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Shambolic Afghanistan exit ‘would’ve been no better had mandarins returned from holidays, top spy boss claims


BRITAIN’S bungling withdrawal from Afghanistan would not have been improved by top civil servants leaving their sun loungers, a top spy boss claimed yesterday.

Multiple Whitehall Permanent Secretaries were on holiday when the Taliban seized control of Kabul in August leaving Brits scrambling to escape.

But National Security Adviser Sir Stephen Lovegrove insisted it would not have made any difference if the holidaying “Sir Humphreys” had jetted back to their departments - as the junior officials made key decisions.

His astonishing claim made during an incendiary evidence session to MPs and peers sparked heckles of “Well what is the point of them then?”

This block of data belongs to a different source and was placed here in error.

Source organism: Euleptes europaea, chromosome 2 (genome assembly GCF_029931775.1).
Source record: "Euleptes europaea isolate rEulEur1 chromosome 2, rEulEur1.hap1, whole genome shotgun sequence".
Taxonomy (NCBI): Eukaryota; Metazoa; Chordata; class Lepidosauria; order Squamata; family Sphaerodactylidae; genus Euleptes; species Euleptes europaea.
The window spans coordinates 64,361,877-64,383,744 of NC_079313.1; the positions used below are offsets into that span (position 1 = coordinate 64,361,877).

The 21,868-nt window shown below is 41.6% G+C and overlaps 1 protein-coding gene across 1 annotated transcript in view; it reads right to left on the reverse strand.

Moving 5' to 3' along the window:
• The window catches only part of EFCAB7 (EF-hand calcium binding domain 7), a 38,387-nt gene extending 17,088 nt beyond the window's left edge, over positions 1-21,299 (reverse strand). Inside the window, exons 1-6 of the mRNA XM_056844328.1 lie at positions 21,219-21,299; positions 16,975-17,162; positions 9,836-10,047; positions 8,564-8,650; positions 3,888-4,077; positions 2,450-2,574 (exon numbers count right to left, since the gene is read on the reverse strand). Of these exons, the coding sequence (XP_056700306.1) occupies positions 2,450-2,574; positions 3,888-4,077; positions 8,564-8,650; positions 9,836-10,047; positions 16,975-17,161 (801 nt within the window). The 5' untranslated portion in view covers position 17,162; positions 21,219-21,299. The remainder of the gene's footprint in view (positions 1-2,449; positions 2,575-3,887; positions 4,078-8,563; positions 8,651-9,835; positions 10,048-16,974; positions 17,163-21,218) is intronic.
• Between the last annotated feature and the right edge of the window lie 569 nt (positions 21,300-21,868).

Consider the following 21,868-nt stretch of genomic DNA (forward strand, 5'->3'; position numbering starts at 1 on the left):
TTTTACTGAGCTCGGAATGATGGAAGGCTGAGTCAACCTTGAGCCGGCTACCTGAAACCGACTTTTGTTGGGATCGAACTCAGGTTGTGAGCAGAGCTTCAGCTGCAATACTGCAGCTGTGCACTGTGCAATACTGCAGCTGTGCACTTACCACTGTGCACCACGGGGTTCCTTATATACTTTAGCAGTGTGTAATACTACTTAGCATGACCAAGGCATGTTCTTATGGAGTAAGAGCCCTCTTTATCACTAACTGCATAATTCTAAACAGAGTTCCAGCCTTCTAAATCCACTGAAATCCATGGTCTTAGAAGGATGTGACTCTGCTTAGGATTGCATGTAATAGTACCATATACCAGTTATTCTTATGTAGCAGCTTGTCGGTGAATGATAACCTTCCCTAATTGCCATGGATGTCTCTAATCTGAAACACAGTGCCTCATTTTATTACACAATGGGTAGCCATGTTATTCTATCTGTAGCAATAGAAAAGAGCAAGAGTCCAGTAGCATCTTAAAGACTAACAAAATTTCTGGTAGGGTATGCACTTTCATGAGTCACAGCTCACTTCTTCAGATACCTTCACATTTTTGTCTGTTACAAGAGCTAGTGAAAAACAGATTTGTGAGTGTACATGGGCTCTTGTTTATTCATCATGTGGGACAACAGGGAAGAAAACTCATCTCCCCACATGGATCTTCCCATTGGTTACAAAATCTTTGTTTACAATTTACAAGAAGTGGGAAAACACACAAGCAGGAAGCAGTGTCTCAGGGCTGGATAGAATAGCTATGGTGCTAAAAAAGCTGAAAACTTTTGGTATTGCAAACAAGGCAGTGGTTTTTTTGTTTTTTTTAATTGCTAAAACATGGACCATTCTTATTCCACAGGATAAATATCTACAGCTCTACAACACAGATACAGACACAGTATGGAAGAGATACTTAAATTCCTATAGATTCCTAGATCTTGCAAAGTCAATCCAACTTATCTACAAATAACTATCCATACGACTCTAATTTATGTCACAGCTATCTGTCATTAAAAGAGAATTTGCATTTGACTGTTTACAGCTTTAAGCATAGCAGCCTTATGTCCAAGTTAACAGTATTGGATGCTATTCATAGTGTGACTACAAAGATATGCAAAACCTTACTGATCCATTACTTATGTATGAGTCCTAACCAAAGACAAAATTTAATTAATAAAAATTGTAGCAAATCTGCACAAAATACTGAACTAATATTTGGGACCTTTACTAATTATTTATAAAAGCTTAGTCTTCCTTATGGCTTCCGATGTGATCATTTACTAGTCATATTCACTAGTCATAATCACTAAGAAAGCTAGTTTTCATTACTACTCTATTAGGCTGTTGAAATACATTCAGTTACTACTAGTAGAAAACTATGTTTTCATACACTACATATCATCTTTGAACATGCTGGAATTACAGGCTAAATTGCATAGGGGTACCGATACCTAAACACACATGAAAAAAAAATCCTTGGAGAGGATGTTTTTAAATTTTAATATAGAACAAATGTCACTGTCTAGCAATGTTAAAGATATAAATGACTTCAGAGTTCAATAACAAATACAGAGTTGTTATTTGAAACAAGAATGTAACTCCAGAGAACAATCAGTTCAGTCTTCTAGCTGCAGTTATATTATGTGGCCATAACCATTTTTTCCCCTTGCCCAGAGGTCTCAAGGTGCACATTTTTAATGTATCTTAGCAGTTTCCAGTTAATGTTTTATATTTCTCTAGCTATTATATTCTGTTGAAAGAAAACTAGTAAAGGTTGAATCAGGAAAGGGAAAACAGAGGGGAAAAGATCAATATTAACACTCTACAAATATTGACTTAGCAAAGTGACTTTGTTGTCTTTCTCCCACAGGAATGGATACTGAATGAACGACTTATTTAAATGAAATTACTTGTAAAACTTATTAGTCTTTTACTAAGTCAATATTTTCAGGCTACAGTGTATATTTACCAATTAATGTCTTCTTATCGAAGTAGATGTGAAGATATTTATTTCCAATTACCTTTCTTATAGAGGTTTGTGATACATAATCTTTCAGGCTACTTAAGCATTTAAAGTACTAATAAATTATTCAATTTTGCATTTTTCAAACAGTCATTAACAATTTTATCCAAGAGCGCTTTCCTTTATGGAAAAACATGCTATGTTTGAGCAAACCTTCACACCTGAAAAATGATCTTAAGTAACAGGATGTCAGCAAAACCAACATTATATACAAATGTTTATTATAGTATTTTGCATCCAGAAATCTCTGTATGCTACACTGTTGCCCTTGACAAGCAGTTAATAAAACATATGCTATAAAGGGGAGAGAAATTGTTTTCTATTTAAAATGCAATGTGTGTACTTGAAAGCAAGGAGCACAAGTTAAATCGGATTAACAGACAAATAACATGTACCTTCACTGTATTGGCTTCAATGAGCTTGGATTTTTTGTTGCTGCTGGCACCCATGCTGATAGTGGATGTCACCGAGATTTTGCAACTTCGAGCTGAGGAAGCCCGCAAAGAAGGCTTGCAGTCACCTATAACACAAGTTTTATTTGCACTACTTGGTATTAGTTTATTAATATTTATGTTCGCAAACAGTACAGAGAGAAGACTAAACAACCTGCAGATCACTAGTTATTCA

And the top mandarin left Parliament’s National Security Strategy committee speechless by insisting: “The systems worked well in very, very difficult circumstances."

Asked if it could have worked better if departmental bosses were not on holiday, Sir Stephen hit back: "I genuinely do not believe so.. I've been a permanent secretary and I know a lot of the heavy lifting is done by Director Generals and Directors".

Asked about the intelligence failures that saw the UK and US caught off guard by the speed of the Talban’s take over, Sir Stephen said: “The central planning scenario was we would be capable of maintaining a diplomatic presence in Afghanistan, and the government of Afghanistan would be operative at a minimum to the end of this calendar year.

“Now those two things did not come to pass and clearly at that level the assessment was wrong, but not one ever said the assessment was definitely ever going to be right."

Tory Sir Edward Leigh accused the security boss of being “completely complacent” adding: “anyone would think from your answers the planning committee of Lincolnshire county council needs to better its processes."

And asked about his involvement in the "biggest diplomatic and military catastrophe since Suez”, the icy mandarin hit back: “I can’t really comment.”

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